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Editorial/Opinion

 

The Wall Street Journal: Keystone XL copout


Nothing Obama says to justify his Keystone XL pipeline veto is true

The Senate on Wednesday failed to override President Obama 's veto of Congress's bipartisan bill authorizing the Keystone XL pipeline, falling five votes short of the necessary two-thirds majority. The vote was nonetheless a bipartisan rebuke of the President that shows how captive his Administration is to green billionaires.

In an interview last weekend with a North Dakota TV station, Mr. Obama said: “I'm happy to look at how we can increase pipeline production for U.S. oil, but Keystone is for Canadian oil to send that down to the Gulf. It bypasses the United States and is estimated to create a little over 250, maybe 300 permanent jobs.” Except for the prepositions, everything in that statement is false.

Plenty of oil flowing through Keystone would come from Canada's oil sands. But owner TransCanada also designed the pipeline with the U.S. in mind (witness its route), and it has already signed contracts to move some 65,000 barrels a day from the Bakken Shale in North Dakota and Montana. The plan is to carry as much as 100,000 barrels a day, some 10% of Bakken production.

According to the Canadian Association of Petroleum Producers, only about 55% of oil production in the Canadian oil sands is managed by Canadians. Nearly 30% is managed by U.S. companies that have invested in our northern ally.

As for bypassing the U.S., Mr. Obama knows that with few exceptions the U.S. bans oil exports. Canadian crude is eligible for an export license, but only if it isn't commingled with domestic crude. Mr. Obama's State Department review also made the point that it makes no economic sense for producers to pay hefty fees to transport Canadian oil to foreign refiners when cost-effective U.S. refineries are sitting on the Gulf Coast—many of which have already signed 20-year contracts to process Keystone crude.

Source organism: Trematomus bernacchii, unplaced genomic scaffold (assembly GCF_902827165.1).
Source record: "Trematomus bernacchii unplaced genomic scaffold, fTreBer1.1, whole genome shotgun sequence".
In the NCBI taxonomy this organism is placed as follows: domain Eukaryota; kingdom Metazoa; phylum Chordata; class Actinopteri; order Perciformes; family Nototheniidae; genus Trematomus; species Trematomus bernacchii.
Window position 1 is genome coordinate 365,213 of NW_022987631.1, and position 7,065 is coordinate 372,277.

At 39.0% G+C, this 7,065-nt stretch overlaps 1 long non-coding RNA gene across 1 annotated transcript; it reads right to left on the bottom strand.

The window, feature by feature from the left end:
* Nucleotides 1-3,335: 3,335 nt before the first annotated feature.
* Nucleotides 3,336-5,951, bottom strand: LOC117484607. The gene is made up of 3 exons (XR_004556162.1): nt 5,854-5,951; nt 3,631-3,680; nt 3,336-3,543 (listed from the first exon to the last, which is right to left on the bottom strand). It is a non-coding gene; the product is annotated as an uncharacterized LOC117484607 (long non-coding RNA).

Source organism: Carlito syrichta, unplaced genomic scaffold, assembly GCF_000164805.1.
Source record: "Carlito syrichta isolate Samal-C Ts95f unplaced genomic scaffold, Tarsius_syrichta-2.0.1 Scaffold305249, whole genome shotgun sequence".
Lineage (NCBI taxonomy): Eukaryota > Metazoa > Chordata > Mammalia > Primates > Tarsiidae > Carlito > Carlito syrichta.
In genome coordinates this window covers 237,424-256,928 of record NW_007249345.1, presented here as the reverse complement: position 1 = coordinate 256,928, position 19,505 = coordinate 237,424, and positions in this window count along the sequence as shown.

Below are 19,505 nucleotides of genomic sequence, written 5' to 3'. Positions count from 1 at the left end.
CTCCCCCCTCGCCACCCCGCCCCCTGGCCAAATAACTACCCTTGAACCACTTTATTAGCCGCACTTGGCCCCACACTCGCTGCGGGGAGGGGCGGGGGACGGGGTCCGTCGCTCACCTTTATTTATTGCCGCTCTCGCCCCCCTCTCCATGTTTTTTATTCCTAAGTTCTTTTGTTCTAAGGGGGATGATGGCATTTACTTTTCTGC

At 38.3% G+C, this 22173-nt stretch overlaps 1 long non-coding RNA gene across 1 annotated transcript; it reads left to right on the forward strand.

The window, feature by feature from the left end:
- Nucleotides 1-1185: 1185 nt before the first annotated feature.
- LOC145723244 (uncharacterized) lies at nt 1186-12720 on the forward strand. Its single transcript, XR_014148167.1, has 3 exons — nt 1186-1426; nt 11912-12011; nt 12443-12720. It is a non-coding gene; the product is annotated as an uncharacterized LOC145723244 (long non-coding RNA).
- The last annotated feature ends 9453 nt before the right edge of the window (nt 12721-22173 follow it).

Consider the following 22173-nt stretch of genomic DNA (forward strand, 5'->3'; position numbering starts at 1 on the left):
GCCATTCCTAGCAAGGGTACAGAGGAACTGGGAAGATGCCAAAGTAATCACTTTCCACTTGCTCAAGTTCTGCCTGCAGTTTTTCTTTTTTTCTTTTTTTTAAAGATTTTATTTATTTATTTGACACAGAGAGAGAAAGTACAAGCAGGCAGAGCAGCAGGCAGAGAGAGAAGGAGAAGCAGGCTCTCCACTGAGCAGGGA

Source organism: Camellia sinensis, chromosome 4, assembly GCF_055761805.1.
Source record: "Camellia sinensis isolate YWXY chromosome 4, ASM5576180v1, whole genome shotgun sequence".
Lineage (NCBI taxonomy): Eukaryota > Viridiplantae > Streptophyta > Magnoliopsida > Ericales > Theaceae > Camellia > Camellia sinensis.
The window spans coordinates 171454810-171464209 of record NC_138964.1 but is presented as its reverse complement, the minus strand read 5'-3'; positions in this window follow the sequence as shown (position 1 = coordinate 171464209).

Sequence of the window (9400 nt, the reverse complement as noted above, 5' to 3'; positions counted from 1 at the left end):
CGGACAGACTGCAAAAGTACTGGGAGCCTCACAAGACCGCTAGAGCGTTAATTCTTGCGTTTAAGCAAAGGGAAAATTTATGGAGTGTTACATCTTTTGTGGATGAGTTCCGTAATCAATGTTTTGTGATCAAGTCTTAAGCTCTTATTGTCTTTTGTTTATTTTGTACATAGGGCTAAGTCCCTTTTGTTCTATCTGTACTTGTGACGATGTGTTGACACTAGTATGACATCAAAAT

A February report by consultant IHS Energy estimates that 70% of the resulting refined products—gasoline, diesel—would be consumed in the U.S. No country would benefit more from Keystone than America.

Mr. Obama's paltry jobs estimates are pure distortions. Keystone XL would support the expansion of a burgeoning northern oil industry, in which growing numbers of well-paid workers would spend their salaries on real-estate, food and vacations. Mr. Obama believes in the Keynesian spending multiplier for government spending but not private jobs.

The White House will supposedly now wait for the conclusion of its own Keystone review before making a final decision, but don't hold your breath. Mr. Obama's one honest moment was admitting he doesn't like oil pipelines. So the Canadian oil will instead be transported by railcars that are much less safe. At least Warren Buffett 's railroads will be happy.

In that sense Mr. Obama's Keystone XL veto is a microcosm of his overall economic record: bonuses for billionaires, scraps for middle-class workers.


The Wall Street Journal is a US business and financial national newspaper. Petroleumworld does not necessarily share these views.

Editor's Note: This commentary was originally published by The Wall Street Journal , March 6, 2015. Petroleumworld reprint this article in the interest of our readers.

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